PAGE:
Put Data To Work For Students - Promises and Pathways
IEBC Welcomes Chancellor Eloy Oakley  - Saying No to Remediation

Any Person Can Be A Data Person 
Based on his experience conducting numerous workshops for a wide variety of educators in 2016 , IEBC President/CEO Brad Phillips has proven that you don't have to have a PhD in statistical analysis to put data to work on behalf of students.
Audiences arrive at IEBC workshops hesitant, but quickly become enthusiastic as they learn how IEBC's method to help institutions determine their leading/lagging
 indicators can help them focus their efforts more strategically, leading to positive results. For example,when community colleges embrace the use of leading indicators such as attendance and persistence rates to make program corrections early, they can positively affect their traditional lagging indicators such as graduation rates.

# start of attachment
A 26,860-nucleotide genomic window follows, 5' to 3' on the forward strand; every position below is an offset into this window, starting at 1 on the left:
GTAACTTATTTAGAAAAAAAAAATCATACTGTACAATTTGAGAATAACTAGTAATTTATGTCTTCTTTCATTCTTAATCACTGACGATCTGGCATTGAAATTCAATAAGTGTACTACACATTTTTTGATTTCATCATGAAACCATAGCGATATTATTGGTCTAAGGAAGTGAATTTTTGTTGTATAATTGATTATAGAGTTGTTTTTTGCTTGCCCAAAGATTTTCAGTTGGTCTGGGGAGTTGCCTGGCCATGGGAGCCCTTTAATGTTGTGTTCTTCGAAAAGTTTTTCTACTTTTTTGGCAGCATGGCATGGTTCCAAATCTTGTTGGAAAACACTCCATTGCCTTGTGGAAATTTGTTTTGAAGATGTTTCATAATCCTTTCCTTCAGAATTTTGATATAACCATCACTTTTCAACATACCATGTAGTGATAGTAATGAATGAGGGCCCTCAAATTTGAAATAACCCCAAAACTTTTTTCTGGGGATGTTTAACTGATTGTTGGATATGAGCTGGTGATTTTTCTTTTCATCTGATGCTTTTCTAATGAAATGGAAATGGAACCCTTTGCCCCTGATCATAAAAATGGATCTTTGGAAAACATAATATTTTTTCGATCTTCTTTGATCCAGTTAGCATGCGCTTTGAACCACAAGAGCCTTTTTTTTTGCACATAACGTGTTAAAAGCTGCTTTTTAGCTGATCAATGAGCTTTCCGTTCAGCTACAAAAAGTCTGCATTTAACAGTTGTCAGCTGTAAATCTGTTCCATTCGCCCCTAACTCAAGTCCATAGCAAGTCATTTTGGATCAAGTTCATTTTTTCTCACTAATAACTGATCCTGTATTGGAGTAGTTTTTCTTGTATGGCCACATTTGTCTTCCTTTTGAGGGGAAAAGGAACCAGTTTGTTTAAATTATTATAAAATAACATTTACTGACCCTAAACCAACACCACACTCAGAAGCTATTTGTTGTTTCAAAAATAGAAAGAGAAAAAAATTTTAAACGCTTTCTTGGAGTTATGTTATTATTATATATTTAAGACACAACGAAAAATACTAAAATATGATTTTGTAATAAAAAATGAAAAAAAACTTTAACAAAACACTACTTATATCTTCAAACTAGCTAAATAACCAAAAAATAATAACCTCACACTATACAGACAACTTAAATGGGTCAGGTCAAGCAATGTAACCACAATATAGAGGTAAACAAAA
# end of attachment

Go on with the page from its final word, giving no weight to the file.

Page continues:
Along with "Data Use Demystified," IEBC's most popular topics continue to be "Predictive Analysis: Leading and Lagging Indicators," "The Psychology of Data Use," and "Telling Your Story with Data."
Recent workshop participants' feedback included:
  • "Great information that can be applied immediately to make more effective presentations/discussions at the schools and complex level."
  • "Usually, I find activities presenters do to be somewhat superfluous, but the activities we did were practical and truly helpful tools for us to have."
  • "I know what I need to do to beef up my data presentations. A lot of great tools/tips to take back to my institution."
  • "Enjoyed the stories and the group discussion and group work. The psychological connections were very intriguing. Would love to attend future workshops!" 
For more information on these workshops, please click here  or contact us at info@iebcnow.org  
Supporting Students With Promises and Pathways